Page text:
Christopher Dietrich and Yuko Miki, who are conducting research as part of the O’Connell Initiative for the History of Capitalism.
Photo and video by Taylor HaBe prepared to find material you might not expect, and always be skeptical of your sources.
Those were just a few of the suggestions two Fordham history professors shared at a lunch seminar, where they shared preliminary findings from ongoing research projects.
The seminar, which featured Christopher Dietrich, Ph.D., and Yuko Miki, Ph.D., both associate professors of history, was held on Dec. 4 in the Walsh Library’s O’Hare Special Collections room at Rose Hill. The informal lunchtime gathering of scholars and doctoral students was sponsored by the O’Connell Initiative for the Global History of Capitalism, which aims to broaden the ways in which capitalism is understood.
The History of U.S. Energy Policy
Dietrich, the author of Oil Revolution: Anticolonial Elites, Sovereign Rights, and the Economic Culture of Decolonization (Cambridge University Press, 2017), spoke about a project he’s been working on about U.S. foreign oil policy and domestic culture in the 20th century.
Talking to students about his research on oil policy during that time period, he said the common thread of the era is policymakers’ feelings of vulnerability and insecurity.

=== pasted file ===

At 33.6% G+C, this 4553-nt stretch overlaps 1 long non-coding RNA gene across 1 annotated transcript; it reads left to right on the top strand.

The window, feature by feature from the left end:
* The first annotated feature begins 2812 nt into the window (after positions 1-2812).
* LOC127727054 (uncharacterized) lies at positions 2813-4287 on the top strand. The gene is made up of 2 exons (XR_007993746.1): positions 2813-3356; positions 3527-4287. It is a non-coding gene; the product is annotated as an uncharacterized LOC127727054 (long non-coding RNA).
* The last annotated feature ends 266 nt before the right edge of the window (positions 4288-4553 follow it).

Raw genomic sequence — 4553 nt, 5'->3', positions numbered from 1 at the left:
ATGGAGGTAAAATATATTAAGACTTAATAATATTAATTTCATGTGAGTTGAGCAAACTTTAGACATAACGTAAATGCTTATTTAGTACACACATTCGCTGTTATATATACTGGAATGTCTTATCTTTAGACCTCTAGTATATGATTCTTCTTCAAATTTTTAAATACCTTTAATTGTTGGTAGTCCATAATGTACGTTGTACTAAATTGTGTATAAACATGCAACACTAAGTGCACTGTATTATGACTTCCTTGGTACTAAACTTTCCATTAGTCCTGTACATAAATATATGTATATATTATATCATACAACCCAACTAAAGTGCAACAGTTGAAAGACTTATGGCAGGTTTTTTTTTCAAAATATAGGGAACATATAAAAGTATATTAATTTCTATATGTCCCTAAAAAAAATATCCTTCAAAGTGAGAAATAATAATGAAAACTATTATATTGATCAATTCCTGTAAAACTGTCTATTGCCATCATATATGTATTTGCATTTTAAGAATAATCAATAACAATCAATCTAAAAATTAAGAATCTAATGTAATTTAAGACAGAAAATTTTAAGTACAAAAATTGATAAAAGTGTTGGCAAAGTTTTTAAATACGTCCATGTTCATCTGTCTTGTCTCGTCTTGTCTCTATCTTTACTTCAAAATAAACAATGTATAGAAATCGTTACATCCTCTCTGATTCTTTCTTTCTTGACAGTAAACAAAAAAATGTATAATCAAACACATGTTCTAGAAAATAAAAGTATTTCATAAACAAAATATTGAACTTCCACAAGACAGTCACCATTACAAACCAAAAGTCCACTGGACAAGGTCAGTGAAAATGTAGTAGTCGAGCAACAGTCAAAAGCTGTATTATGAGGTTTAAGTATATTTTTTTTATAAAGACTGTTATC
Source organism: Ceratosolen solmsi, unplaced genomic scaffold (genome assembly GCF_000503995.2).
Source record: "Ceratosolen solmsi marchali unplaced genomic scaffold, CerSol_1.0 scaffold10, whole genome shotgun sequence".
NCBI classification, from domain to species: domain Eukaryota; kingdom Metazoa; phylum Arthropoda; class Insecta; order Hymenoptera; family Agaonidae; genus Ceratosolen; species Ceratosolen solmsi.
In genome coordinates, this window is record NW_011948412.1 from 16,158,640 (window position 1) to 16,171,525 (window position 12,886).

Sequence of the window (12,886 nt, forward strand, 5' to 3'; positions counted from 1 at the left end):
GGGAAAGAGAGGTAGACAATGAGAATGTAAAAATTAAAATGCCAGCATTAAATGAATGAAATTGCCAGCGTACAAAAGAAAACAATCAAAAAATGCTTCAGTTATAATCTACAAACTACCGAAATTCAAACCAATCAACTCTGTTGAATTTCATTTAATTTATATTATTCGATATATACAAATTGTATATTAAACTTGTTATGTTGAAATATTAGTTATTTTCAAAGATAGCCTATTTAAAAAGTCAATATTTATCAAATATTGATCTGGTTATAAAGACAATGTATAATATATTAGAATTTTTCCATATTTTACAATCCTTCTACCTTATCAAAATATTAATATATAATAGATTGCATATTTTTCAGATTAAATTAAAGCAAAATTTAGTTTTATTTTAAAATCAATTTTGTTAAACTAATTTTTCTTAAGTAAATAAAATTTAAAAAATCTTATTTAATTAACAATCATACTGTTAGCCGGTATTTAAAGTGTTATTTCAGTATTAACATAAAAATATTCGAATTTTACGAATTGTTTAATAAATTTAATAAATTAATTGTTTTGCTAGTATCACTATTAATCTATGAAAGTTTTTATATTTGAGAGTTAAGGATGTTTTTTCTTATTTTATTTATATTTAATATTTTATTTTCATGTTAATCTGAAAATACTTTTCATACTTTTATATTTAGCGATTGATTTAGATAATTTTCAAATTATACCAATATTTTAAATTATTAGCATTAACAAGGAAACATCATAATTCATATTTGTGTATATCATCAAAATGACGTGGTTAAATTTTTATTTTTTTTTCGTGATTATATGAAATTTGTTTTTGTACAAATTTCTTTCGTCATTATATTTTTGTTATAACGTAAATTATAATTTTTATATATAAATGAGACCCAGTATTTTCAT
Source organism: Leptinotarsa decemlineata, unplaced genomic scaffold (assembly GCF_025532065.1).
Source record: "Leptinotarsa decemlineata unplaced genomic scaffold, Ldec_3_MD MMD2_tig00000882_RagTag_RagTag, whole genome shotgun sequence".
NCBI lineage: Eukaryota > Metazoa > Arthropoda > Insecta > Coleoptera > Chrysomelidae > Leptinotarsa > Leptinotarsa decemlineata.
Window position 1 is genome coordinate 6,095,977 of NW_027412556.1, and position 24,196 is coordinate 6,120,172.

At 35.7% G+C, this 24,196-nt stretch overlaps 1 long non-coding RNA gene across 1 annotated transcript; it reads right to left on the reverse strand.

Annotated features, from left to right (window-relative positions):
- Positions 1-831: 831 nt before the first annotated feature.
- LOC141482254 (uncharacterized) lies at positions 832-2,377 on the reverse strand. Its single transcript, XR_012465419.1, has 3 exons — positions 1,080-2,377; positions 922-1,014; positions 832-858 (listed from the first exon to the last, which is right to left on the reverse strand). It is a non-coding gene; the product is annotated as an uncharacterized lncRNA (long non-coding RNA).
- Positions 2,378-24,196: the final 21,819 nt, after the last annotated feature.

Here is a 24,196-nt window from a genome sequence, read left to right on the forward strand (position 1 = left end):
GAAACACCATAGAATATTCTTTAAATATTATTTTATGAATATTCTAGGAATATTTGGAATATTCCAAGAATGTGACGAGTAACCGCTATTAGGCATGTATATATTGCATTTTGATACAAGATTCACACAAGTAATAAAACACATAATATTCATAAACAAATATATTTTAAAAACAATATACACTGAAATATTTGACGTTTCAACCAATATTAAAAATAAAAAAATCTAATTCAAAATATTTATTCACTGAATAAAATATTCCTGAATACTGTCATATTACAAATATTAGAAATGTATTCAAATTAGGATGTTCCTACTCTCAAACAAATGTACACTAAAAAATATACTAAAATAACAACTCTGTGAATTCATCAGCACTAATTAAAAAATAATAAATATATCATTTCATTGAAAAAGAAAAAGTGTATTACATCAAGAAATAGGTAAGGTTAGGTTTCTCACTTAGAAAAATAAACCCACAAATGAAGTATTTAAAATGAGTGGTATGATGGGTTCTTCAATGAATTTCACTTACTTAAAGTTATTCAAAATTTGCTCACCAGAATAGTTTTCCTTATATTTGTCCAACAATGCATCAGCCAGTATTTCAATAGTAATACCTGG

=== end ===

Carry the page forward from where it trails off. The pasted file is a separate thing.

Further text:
He broke the century into three eras. From 1910-45, the United States rose as a global power. The years between 1945-1973, on the other hand, were a period in which temporary measures adopted during World War II became permanent.
“That permanency of a total economy always being protected by an advanced military posture is something I’m concerned with,” he said.
From 1973 to the present day, he said American power in the Middle East has been less focused on infrastructure, and more focused on finance.
“Within that broad story, there are a million smaller stories, and part of what the O’Connell Initiative allowed me to do was dig in a bunch places for those smaller stories,” he said.
One of the archives he visited was the George H.W. Bush Library and Museum in College Station, Texas. Although he was primarily interested in Bush’s thought process leading up to the 1990 war with Iraq, he also looked at the journal Bush kept when he was ambassador to the United Nations from 1971to 1973.
“I like to do personal history and intellectual and ideological work on the background of actors before they become principal movers in the story, and I was interested just to see if Bush said anything about third-world solidarity, sovereignty at the time,” he said.
The Unspoken Truths of Slavery
Miki, the author of Frontiers of Citizenship: A Black and Indigenous History of Postcolonial Brazil (Cambridge University Press, 2018), shared the ways she is expanding her research into slavery the Iberian Atlantic with visits to archives in Lisbon, Portugal, among other places.
Slavery that took place even after it was outlawed is a good place to center a critique of capitalism, because England and the United States, which were ascendant at the time, could not have made progress without it.
“So many of the narratives about slavery that we study are of the 19th century as the age of emancipation. It’s a very liberal triumphalist narrative where we all seem to be forming a western world where liberty triumphs over slavery,” she said, noting that in fact, a staggering amount of illegal slavery still took place at the time.